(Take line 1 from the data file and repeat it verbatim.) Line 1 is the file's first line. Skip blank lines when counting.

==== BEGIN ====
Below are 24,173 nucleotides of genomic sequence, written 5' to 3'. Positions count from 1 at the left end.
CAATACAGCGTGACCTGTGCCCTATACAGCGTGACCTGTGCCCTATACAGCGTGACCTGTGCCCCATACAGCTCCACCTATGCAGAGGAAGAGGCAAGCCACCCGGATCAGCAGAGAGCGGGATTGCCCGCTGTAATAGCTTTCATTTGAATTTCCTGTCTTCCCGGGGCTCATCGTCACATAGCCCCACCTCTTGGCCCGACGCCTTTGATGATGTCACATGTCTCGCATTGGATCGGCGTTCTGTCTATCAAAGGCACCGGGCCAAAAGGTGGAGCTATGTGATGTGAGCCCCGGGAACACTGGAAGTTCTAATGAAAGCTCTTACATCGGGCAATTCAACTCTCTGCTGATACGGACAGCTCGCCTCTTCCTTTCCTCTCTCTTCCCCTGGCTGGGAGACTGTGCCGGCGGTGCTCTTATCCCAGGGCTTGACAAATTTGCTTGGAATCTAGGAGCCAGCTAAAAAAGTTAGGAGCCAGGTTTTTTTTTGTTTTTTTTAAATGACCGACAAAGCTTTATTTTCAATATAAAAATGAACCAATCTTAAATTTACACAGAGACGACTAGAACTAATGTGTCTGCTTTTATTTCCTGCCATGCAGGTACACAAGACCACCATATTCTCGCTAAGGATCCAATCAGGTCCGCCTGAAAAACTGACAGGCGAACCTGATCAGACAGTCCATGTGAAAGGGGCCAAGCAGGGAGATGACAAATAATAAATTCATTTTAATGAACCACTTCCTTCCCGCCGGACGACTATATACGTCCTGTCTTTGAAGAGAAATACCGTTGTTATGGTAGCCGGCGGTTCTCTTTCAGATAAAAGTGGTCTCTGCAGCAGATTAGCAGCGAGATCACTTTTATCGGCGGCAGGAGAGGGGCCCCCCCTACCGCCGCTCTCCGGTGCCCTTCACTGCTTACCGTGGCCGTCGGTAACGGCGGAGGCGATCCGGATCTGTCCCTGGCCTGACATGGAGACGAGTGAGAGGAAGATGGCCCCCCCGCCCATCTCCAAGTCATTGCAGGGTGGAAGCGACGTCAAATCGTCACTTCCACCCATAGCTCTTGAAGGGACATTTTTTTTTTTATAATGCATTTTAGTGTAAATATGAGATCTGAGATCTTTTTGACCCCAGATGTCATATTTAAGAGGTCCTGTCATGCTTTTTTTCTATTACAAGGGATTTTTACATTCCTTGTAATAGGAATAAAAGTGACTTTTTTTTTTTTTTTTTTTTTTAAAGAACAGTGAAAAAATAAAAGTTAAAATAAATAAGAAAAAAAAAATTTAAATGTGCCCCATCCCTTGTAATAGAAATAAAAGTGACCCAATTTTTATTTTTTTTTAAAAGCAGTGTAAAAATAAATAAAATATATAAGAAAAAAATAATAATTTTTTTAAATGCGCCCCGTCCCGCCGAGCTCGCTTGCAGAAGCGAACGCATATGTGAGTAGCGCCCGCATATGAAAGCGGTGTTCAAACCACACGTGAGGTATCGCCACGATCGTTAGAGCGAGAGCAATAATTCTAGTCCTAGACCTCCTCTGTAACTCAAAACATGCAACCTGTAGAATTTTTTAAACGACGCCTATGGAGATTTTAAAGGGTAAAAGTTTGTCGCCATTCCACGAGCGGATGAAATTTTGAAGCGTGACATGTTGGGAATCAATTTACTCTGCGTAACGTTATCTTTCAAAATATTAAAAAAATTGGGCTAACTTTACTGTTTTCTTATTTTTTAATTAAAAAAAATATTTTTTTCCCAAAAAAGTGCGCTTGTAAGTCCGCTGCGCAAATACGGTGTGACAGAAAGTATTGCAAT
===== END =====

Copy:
Below are 24,173 nucleotides of genomic sequence, written 5' to 3'. Positions count from 1 at the left end.